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carbyne doublet configuration
doublet (1 radical, 1 pair, 1 vacant orbital)
carbyne quartet configuration
quartet (3 radicals)

In organic chemistry, a carbyne is a general term for any compound whose structure consists of an electrically neutral carbon atom connected by a single covalent bond and has three non-bonded electrons.[1] The carbon atom has either one or three unpaired electrons, depending on its excitation state; making it a radical. The chemical formula can be written R−C· or R−C (also written as ⫶C−R), or just CH.

Carbynes can be seen as derivatives of the simplest such compound, the methylidyne radical or unsubstituted carbyne H−C· or H−C, in which the functional group is a hydrogen atom.

Reported for the first time back in 1967 by Kasatochkin, carbyne is an infinite sp1 hybridized long linear chain of carbon, where each link is just a single carbon atom.[2]

Electronic configuration[edit]

Carbyne molecules are generally found to be in electronic doublet states: the non-bonding electrons on carbon are arranged as one radical (unpaired electron) and one electron pair, leaving a vacant atomic orbital, rather than being a triradical (the quartet state). The simplest case is the CH radical, which has an electron configuration 222.[3] Here the 1σ molecular orbital is essentially the carbon 1s atomic orbital, and the 2σ is the C–H bonding orbital formed by overlap of a carbon sp hybrid orbital with the hydrogen 1s orbital. The 3σ is a carbon non-bonding orbital pointing along the C–H axis away from the hydrogen, while there are two non-bonding 1π orbitals perpendicular to the C–H axis. However the 3σ is an sp hybrid which has lower energy than the 1π orbital which is pure p, so the 3σ is filled before the 1π. The CH radical is in fact isoelectronic with the nitrogen atom which does have three unpaired electrons in accordance with Hund's rule of maximum multiplicity. However the nitrogen atom has three degenerate p orbitals, in contrast to the CH radical where hybridization of one orbital (the 3σ) leads to an energy difference.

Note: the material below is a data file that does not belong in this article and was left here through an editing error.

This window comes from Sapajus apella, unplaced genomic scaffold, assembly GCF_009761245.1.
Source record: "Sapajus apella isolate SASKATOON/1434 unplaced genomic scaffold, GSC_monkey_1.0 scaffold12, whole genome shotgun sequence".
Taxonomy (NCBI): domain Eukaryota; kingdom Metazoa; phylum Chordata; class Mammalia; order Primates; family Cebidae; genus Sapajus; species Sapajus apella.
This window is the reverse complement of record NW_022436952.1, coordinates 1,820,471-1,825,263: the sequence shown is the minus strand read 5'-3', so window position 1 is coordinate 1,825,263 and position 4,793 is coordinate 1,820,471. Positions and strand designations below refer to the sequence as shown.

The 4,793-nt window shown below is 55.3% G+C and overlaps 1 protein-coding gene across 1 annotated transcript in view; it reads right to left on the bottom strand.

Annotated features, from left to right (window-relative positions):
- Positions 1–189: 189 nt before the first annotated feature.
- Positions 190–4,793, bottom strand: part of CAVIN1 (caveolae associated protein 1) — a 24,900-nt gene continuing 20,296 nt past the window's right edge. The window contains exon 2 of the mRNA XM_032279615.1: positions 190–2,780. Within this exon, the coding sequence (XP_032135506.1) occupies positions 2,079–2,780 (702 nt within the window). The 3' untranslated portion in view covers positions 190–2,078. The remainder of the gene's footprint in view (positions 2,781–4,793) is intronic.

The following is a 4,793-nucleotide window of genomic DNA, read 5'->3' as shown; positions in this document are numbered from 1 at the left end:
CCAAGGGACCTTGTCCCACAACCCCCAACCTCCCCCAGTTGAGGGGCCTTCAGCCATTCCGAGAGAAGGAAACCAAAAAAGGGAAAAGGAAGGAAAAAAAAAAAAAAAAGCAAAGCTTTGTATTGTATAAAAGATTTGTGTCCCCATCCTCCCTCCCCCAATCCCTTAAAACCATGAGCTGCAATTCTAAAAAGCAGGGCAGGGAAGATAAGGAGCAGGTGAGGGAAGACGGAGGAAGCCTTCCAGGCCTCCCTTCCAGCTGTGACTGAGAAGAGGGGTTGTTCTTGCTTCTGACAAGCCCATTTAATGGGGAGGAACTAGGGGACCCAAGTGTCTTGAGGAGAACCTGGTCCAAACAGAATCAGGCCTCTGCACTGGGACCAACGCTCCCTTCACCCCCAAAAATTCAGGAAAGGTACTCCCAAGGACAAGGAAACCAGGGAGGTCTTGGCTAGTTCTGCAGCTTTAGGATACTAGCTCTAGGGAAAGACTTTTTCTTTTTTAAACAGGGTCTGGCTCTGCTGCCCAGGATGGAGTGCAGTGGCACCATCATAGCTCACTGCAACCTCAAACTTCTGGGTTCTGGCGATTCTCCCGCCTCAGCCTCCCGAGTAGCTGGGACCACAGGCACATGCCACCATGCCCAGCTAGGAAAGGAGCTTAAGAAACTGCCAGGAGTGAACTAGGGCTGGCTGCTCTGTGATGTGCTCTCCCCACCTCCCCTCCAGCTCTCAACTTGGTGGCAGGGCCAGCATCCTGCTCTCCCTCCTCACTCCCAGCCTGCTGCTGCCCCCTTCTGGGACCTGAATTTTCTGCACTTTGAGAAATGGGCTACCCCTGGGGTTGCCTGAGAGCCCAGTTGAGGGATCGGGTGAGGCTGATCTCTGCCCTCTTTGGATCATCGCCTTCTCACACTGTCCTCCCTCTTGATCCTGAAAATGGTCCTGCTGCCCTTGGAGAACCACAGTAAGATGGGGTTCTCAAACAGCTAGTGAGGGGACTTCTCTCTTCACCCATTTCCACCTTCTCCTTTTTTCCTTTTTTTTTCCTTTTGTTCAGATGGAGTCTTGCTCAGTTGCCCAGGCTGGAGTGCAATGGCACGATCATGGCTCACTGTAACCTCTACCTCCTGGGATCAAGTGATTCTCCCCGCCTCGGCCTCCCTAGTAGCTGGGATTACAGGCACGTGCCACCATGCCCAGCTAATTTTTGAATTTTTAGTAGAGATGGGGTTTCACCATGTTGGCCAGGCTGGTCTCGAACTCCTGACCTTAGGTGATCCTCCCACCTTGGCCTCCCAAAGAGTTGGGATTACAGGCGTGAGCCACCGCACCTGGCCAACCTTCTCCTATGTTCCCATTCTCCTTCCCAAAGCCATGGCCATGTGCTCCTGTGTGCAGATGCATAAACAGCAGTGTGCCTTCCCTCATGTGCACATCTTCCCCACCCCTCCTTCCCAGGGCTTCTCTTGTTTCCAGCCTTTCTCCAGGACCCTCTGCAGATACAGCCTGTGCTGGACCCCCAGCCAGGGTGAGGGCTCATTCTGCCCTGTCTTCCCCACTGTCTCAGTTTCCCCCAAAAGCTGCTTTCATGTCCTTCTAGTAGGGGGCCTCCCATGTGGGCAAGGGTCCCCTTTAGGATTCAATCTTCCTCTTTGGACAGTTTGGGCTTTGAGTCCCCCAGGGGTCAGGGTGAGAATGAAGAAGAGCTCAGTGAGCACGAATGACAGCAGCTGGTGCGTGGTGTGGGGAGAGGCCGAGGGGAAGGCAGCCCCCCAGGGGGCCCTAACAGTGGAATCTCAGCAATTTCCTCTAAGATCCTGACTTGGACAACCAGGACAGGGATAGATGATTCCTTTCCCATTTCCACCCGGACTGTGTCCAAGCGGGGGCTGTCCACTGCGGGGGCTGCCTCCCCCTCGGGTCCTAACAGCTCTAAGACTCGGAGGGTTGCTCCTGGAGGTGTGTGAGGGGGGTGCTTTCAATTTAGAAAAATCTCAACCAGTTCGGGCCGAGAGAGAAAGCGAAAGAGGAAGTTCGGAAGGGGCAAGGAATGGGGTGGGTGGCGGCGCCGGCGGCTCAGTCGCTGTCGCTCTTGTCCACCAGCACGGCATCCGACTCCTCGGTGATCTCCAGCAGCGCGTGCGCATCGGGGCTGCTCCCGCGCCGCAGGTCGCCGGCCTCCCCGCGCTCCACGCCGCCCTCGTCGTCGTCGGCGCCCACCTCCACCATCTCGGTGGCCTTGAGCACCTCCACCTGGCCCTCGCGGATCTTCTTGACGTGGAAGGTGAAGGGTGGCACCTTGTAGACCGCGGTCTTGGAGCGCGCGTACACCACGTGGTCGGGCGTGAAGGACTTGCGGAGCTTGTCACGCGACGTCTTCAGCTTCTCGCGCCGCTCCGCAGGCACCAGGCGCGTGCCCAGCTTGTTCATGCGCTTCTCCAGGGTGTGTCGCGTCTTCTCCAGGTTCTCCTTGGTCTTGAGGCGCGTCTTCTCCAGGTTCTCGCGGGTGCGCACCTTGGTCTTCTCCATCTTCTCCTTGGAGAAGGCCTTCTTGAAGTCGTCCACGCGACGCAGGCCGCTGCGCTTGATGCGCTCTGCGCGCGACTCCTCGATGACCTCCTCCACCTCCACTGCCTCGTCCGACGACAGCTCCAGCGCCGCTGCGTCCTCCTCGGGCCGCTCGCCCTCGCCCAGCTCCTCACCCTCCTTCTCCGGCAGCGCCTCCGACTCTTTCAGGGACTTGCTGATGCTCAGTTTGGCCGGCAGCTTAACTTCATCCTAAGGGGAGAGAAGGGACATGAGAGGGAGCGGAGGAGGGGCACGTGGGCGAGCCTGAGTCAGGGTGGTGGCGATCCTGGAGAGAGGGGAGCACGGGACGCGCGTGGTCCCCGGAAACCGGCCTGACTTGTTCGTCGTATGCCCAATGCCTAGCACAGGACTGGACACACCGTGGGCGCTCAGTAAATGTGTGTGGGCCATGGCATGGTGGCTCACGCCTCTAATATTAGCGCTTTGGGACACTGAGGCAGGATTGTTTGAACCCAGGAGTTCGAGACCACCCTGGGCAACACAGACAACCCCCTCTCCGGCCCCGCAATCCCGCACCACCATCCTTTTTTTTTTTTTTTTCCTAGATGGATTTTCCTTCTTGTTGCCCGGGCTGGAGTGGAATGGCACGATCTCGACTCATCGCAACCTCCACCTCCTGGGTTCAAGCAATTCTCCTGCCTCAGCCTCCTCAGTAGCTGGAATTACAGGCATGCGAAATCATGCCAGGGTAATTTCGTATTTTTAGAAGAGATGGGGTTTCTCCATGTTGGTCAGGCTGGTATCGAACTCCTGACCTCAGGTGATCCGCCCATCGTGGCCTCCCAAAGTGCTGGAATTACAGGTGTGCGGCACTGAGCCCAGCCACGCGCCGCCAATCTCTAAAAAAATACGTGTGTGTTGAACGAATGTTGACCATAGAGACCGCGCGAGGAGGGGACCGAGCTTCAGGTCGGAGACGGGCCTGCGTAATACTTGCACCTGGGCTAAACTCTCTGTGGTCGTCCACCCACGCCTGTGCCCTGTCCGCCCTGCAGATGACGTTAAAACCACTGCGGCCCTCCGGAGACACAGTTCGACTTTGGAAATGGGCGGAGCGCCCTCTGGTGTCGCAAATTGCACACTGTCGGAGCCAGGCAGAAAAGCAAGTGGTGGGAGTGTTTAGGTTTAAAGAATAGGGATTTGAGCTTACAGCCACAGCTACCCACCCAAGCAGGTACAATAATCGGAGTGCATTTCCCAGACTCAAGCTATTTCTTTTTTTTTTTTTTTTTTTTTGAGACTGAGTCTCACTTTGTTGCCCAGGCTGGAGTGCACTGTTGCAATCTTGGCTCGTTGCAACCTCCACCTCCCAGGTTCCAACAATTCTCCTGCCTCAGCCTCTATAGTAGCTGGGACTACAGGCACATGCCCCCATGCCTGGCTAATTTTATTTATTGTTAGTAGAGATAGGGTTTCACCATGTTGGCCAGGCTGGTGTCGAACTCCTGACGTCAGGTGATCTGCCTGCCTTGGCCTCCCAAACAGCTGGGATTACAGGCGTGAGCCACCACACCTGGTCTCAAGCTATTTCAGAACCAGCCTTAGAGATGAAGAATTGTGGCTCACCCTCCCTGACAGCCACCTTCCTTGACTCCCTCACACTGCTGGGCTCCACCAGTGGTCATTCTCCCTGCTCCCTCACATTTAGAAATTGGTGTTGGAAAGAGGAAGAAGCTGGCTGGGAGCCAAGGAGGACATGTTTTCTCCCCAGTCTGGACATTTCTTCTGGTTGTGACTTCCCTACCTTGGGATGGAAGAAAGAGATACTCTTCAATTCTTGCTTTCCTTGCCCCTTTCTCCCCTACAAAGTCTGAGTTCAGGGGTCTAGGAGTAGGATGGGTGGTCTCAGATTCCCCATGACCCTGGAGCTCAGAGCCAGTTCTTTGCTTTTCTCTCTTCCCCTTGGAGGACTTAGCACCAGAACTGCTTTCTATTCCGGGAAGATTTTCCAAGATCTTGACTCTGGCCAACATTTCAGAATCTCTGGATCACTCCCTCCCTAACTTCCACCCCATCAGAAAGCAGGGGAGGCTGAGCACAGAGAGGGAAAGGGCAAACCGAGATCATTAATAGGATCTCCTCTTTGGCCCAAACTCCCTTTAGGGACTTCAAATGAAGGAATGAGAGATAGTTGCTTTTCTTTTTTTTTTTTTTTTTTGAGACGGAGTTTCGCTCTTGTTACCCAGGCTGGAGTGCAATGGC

A carbyne can occur as a short-lived reactive intermediate. For instance, fluoromethylidyne (CF) can be detected in the gas phase by spectroscopy as an intermediate in the flash photolysis of CHFBr2.[3]

Carbynes can act as trivalent ligands in complexes with transition metals, in which they are connected to a metal by the three non-bonded electrons in the –C3• group. Examples of such coordination compounds are Cl(CO)
,[4] WBr(CO)2(2,2'-bipyridine)≡C-aryl and WBr(CO)2(PPh3)2≡C-NR2.[5] Such a compound can be obtained by the reaction of tungsten hexacarbonyl W(CO)6 with lithium diisopropylamide to form (iPr2N)(OLi)C=W(CO)5. This salt is then oxidized with either oxalyl bromide or triphenylphosphine dibromide, followed by addition of triphenylphosphine. Another method is to treat a methoxy metal carbene with a Lewis acid.[5]


  1. ^ IUPAC, Compendium of Chemical Terminology, 2nd ed. (the "Gold Book") (1997). Online corrected version: (2006–) "carbynes". doi:10.1351/goldbook.C00854
  3. ^ a b Ruzsicska, B. P.; Jodhan, A.; Choi, H. K. J.; Strausz, O. P.; Bell, T. N. (1983). "Chemistry of carbynes: reaction of CF, CCl, and CBr with alkenes". J. Am. Chem. Soc. 105 (8): 2489–2490. doi:10.1021/ja00346a072.
  4. ^ Fischer, Ernst Otto; Kreis, Gerhard; Kreiter, Cornelius G.; Müller, Jörn; Huttner, Gottfried; Lorenz, Hans (1973). "trans-Halogeno[alkyl(aryl)carbyne]tetracarbonyl Complexes of Chromium, Molybdenum, and Tungsten—A New Class of Compounds Having a Transition Metal-Carbon Triple Bond". Angewandte Chemie International Edition in English. 12 (7): 564–565. doi:10.1002/anie.197305641.
  5. ^ a b Jaeger, M.; Stumpf, R.; Troll, C.; Fischer, H. (2000). "Novel hepta-coordinated molybdenum(II) and tungsten(II) carbene complexes by oxidative decarbonylation of Mo(0) and W(0) carbene complexes". Chem. Commun. (11): 931–932. doi:10.1039/B002228O.